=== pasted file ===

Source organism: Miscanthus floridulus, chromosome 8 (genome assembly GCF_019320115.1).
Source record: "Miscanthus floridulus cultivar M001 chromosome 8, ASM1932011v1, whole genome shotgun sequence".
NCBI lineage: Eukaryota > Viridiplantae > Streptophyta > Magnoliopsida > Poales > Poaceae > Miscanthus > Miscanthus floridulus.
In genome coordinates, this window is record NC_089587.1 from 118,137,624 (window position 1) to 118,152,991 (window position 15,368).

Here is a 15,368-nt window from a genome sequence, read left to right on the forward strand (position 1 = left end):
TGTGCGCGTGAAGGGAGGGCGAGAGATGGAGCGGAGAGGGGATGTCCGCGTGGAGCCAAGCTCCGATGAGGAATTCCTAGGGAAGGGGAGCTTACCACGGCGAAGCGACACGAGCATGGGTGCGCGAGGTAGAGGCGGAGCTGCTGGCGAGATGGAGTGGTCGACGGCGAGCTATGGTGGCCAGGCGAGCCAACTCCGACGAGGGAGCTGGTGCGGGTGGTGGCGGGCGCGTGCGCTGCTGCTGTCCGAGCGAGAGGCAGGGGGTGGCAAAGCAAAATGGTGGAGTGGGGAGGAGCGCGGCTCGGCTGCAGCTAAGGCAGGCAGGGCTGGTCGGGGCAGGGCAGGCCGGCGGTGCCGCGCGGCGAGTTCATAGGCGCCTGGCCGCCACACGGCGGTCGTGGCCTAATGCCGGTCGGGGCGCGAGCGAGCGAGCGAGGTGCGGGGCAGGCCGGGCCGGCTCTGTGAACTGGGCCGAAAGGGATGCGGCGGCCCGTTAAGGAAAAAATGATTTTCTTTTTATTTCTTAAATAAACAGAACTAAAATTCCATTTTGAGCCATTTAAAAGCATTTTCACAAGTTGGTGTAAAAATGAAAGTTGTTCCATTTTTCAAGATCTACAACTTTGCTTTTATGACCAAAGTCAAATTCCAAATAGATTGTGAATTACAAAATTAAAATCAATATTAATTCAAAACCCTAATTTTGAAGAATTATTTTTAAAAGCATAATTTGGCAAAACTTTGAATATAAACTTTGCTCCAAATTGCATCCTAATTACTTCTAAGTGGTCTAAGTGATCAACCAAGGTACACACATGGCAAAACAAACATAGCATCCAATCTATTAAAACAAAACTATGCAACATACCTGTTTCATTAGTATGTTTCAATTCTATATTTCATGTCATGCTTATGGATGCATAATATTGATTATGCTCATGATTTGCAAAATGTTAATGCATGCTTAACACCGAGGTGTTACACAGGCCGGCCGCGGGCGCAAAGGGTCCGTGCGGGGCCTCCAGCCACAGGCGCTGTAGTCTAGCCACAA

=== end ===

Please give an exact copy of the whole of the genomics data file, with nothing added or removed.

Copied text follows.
Source organism: Miscanthus floridulus, chromosome 8 (genome assembly GCF_019320115.1).
Source record: "Miscanthus floridulus cultivar M001 chromosome 8, ASM1932011v1, whole genome shotgun sequence".
NCBI lineage: Eukaryota > Viridiplantae > Streptophyta > Magnoliopsida > Poales > Poaceae > Miscanthus > Miscanthus floridulus.
In genome coordinates, this window is record NC_089587.1 from 118,137,624 (window position 1) to 118,152,991 (window position 15,368).

Here is a 15,368-nt window from a genome sequence, read left to right on the forward strand (position 1 = left end):
TGTGCGCGTGAAGGGAGGGCGAGAGATGGAGCGGAGAGGGGATGTCCGCGTGGAGCCAAGCTCCGATGAGGAATTCCTAGGGAAGGGGAGCTTACCACGGCGAAGCGACACGAGCATGGGTGCGCGAGGTAGAGGCGGAGCTGCTGGCGAGATGGAGTGGTCGACGGCGAGCTATGGTGGCCAGGCGAGCCAACTCCGACGAGGGAGCTGGTGCGGGTGGTGGCGGGCGCGTGCGCTGCTGCTGTCCGAGCGAGAGGCAGGGGGTGGCAAAGCAAAATGGTGGAGTGGGGAGGAGCGCGGCTCGGCTGCAGCTAAGGCAGGCAGGGCTGGTCGGGGCAGGGCAGGCCGGCGGTGCCGCGCGGCGAGTTCATAGGCGCCTGGCCGCCACACGGCGGTCGTGGCCTAATGCCGGTCGGGGCGCGAGCGAGCGAGCGAGGTGCGGGGCAGGCCGGGCCGGCTCTGTGAACTGGGCCGAAAGGGATGCGGCGGCCCGTTAAGGAAAAAATGATTTTCTTTTTATTTCTTAAATAAACAGAACTAAAATTCCATTTTGAGCCATTTAAAAGCATTTTCACAAGTTGGTGTAAAAATGAAAGTTGTTCCATTTTTCAAGATCTACAACTTTGCTTTTATGACCAAAGTCAAATTCCAAATAGATTGTGAATTACAAAATTAAAATCAATATTAATTCAAAACCCTAATTTTGAAGAATTATTTTTAAAAGCATAATTTGGCAAAACTTTGAATATAAACTTTGCTCCAAATTGCATCCTAATTACTTCTAAGTGGTCTAAGTGATCAACCAAGGTACACACATGGCAAAACAAACATAGCATCCAATCTATTAAAACAAAACTATGCAACATACCTGTTTCATTAGTATGTTTCAATTCTATATTTCATGTCATGCTTATGGATGCATAATATTGATTATGCTCATGATTTGCAAAATGTTAATGCATGCTTAACACCGAGGTGTTACACAGGCCGGCCGCGGGCGCAAAGGGTCCGTGCGGGGCCTCCAGCCACAGGCGCTGTAGTCTAGCCACAA